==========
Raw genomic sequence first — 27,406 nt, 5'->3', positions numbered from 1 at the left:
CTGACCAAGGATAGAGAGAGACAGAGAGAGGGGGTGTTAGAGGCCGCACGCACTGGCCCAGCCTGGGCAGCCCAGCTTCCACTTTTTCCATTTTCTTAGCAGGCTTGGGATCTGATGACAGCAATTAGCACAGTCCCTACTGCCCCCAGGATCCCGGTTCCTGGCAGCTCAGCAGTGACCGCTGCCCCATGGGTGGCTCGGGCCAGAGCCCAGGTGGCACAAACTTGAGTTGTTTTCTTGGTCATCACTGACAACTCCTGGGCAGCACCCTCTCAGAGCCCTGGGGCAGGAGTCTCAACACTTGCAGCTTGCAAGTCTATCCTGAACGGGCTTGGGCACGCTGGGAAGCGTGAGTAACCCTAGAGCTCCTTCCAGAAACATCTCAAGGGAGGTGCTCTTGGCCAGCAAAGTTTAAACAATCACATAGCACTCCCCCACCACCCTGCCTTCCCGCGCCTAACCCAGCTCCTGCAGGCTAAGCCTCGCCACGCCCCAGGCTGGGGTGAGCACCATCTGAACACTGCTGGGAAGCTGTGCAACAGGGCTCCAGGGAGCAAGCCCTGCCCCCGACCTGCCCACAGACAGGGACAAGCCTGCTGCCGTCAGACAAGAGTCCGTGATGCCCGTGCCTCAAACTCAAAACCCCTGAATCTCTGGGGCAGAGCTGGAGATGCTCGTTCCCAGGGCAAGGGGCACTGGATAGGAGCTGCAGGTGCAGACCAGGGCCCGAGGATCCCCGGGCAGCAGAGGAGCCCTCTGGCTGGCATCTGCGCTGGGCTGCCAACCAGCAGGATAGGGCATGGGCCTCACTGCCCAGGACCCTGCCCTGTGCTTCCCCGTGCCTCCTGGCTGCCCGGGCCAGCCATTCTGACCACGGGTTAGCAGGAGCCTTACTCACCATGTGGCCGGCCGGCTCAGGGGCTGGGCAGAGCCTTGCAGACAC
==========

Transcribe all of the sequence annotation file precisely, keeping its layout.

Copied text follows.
Raw genomic sequence first — 27,406 nt, 5'->3', positions numbered from 1 at the left:
CTGACCAAGGATAGAGAGAGACAGAGAGAGGGGGTGTTAGAGGCCGCACGCACTGGCCCAGCCTGGGCAGCCCAGCTTCCACTTTTTCCATTTTCTTAGCAGGCTTGGGATCTGATGACAGCAATTAGCACAGTCCCTACTGCCCCCAGGATCCCGGTTCCTGGCAGCTCAGCAGTGACCGCTGCCCCATGGGTGGCTCGGGCCAGAGCCCAGGTGGCACAAACTTGAGTTGTTTTCTTGGTCATCACTGACAACTCCTGGGCAGCACCCTCTCAGAGCCCTGGGGCAGGAGTCTCAACACTTGCAGCTTGCAAGTCTATCCTGAACGGGCTTGGGCACGCTGGGAAGCGTGAGTAACCCTAGAGCTCCTTCCAGAAACATCTCAAGGGAGGTGCTCTTGGCCAGCAAAGTTTAAACAATCACATAGCACTCCCCCACCACCCTGCCTTCCCGCGCCTAACCCAGCTCCTGCAGGCTAAGCCTCGCCACGCCCCAGGCTGGGGTGAGCACCATCTGAACACTGCTGGGAAGCTGTGCAACAGGGCTCCAGGGAGCAAGCCCTGCCCCCGACCTGCCCACAGACAGGGACAAGCCTGCTGCCGTCAGACAAGAGTCCGTGATGCCCGTGCCTCAAACTCAAAACCCCTGAATCTCTGGGGCAGAGCTGGAGATGCTCGTTCCCAGGGCAAGGGGCACTGGATAGGAGCTGCAGGTGCAGACCAGGGCCCGAGGATCCCCGGGCAGCAGAGGAGCCCTCTGGCTGGCATCTGCGCTGGGCTGCCAACCAGCAGGATAGGGCATGGGCCTCACTGCCCAGGACCCTGCCCTGTGCTTCCCCGTGCCTCCTGGCTGCCCGGGCCAGCCATTCTGACCACGGGTTAGCAGGAGCCTTACTCACCATGTGGCCGGCCGGCTCAGGGGCTGGGCAGAGCCTTGCAGACAC